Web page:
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As a leading firm of data breach compensation lawyers, we’re concerned to hear of the milestone that’s about to come for the Have I Been Pwned website.
According to media reports from the Evening Standard, the repository site is about to hit a significant and concerning milestone of 10 billion hacked personal records. This is thought to not even include the recent easyJet breach where 900,000 million records were involved.
This news really does highlight just how significant the risk of breaches and attacks are nowadays, and it hits home that the threat of hackers continues to grow.
The media reports suggest that there are currently 9.8 billion records searchable on the Have I Been Pwned website. People can use the site to check if their records have been affected by a huge range of data breaches over several years, and many people find that, after searching on the site, their data has been exposed at least once.
Founder and security researcher Troy Hunt provides the search function for anyone to use, and breaches include some of the biggest ever seen, such as the infamous Yahoo and LinkedIn incidents.
Victims involved in some of the 45+ group and multi-party actions that we represent people for can use the search function as well.
The upcoming Have I Been Pwned milestone is a real cause for concern. It shows the extent of just how many records have been breached, and this is a trend that looks set to continue.
In over six years of representing victims for data breach compensation claims, we now represent thousands of clients for individual cases and in dozens of actions. Breaches just keep on happening: look at this year alone with Marriott/MGM reportedly hit with another breach; the monumental easyJet cyberattack; and the Virgin Media data leak that we represent people for as well.
We’re involved in so many actions and cases because they just keep happening, and we cannot see an end in sight.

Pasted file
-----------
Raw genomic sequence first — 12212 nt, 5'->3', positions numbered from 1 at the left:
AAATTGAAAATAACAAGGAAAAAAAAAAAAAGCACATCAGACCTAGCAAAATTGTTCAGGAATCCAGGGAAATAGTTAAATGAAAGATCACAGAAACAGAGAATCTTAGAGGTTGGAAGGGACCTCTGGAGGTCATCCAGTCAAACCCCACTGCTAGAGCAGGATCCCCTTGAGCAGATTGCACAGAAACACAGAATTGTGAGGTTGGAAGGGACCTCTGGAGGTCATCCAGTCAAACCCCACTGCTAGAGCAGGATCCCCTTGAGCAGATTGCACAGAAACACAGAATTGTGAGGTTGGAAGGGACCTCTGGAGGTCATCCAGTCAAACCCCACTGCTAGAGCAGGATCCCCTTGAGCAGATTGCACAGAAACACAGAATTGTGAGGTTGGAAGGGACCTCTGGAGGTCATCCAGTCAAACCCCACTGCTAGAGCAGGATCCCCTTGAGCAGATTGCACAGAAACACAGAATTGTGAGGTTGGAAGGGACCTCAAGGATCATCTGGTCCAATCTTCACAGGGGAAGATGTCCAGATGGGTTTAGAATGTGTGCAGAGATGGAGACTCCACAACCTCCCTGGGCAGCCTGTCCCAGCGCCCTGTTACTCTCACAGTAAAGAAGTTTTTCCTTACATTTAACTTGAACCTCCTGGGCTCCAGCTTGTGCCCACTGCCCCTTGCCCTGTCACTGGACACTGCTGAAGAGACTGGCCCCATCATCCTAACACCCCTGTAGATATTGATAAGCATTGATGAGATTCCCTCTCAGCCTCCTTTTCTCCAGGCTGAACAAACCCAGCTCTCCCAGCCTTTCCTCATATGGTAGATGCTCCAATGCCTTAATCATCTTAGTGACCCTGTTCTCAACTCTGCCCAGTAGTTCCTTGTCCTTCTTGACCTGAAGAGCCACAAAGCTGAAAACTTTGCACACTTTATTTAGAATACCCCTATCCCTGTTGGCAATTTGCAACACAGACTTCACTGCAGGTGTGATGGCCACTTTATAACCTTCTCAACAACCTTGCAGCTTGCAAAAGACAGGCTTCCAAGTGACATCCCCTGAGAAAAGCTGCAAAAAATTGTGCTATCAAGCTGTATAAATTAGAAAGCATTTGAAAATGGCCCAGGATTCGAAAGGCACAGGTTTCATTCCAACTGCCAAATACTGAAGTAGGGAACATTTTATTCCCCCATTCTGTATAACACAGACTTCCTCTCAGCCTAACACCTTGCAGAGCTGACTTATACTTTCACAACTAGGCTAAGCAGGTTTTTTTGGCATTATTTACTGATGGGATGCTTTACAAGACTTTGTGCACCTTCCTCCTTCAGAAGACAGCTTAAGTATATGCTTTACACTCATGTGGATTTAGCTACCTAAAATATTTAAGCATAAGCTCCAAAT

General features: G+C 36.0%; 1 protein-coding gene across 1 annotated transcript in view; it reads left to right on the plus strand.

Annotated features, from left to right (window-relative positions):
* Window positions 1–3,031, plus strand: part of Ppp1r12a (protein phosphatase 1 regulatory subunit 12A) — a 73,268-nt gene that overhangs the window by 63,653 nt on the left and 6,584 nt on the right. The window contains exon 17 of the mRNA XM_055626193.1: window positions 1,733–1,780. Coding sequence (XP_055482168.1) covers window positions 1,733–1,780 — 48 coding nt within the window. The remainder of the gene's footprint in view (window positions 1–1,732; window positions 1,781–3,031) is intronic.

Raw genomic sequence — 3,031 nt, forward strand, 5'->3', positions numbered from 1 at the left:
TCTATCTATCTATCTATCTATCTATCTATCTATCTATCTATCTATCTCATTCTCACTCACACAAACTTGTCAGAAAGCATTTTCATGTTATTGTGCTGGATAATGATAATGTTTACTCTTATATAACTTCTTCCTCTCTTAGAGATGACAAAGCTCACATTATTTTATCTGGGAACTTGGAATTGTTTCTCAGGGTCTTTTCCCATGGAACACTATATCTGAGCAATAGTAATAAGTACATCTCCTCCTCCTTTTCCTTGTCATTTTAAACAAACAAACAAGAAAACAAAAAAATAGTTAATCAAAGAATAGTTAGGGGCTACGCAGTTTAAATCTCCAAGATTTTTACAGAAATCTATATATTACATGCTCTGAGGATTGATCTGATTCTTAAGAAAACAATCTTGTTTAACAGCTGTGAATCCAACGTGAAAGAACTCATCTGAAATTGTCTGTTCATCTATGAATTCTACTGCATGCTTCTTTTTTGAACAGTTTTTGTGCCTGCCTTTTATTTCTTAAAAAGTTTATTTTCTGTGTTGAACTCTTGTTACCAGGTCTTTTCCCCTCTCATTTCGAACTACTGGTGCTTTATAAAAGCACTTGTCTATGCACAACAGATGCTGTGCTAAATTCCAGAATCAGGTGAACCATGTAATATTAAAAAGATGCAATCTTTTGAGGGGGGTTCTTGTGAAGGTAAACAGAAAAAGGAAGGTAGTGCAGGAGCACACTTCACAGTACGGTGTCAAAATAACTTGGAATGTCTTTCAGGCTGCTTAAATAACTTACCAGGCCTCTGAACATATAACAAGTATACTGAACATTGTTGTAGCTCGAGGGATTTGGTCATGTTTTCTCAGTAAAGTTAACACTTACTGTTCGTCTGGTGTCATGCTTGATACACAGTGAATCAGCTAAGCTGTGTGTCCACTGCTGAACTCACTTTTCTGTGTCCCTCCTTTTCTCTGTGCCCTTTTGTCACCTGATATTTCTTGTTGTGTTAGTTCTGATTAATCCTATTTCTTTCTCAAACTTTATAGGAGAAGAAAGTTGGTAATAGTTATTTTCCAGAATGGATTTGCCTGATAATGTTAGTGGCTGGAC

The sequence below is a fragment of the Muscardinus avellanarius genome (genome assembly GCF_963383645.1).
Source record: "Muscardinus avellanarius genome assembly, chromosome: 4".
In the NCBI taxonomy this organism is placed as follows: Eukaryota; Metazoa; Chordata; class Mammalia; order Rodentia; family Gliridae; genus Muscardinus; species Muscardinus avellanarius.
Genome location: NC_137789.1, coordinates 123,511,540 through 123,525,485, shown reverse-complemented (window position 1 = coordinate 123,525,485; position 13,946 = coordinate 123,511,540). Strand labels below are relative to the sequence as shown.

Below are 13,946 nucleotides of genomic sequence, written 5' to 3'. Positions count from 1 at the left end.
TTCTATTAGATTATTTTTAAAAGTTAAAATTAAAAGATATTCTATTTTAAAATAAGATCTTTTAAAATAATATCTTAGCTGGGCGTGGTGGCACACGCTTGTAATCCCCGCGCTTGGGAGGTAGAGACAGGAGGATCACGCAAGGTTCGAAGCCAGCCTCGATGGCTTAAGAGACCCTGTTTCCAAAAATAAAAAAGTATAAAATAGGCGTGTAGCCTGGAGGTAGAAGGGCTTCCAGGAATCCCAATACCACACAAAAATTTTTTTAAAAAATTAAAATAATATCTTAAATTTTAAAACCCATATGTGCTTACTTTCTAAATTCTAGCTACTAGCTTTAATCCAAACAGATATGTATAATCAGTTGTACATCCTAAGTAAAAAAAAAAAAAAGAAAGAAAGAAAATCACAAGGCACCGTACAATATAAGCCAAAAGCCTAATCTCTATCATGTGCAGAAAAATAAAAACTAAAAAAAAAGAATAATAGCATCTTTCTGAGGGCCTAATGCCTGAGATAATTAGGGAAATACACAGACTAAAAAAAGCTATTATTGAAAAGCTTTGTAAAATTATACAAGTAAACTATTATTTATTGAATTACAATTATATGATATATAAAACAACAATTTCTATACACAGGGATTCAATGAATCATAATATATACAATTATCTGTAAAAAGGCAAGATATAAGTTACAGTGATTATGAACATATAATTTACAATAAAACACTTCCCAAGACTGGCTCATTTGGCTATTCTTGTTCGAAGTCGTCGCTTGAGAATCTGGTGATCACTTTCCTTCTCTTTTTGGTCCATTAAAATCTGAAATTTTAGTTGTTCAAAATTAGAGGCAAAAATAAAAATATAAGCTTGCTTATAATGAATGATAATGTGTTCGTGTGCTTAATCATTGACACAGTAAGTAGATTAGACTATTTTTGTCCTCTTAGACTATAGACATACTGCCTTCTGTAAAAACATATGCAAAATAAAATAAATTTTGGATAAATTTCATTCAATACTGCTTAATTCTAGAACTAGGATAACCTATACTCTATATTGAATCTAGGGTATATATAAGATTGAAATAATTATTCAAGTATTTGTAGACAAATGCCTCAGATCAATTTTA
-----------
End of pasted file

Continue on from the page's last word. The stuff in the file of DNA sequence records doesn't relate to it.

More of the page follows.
The GDPR should have been a real catalyst for change. The power of the financial penalties that the Information Commissioner’s Office (ICO) can now issue are monumental. They can amount to up to 20 million Euros or 4% of the total annual worldwide turnover, whichever is higher. The initial intentions to fine British Airways and Marriott for their previous breaches have been set at £183m and £99m respectively.
The BA data breach happened just months after the GDPR came into force, which is surprising. Others did too, like the Ticketmaster data breach that we also represent clients for. Now, we have huge corporations facing significant fines and huge compensation pay-outs too. Our BA data breach action has been widely covered in the media with the potential overall estimated compensation bill topping as much as £3bn. We have also seen widespread coverage of our Virgin Media data breach action where the overall estimated bill could reach up to £4.5bn.
It’s clear that the deterrents are there, and the software and infrastructure is available for companies to invest in. So, given the deterrents and the huge amount of breaches that have already taken place, why aren’t preventable breaches being stopped in their tracks? It seems the answer simply lies with the fact that there’s still a lack of investment and focus on data protection and cybersecurity. The approaching Have I Been Pwned milestone appears to be clear evidence of this.
Victims of a data breach should never suffer in silence.
You could be entitled to claim data breach compensation, and you may be able to benefit from our No Win, No Fee representation.
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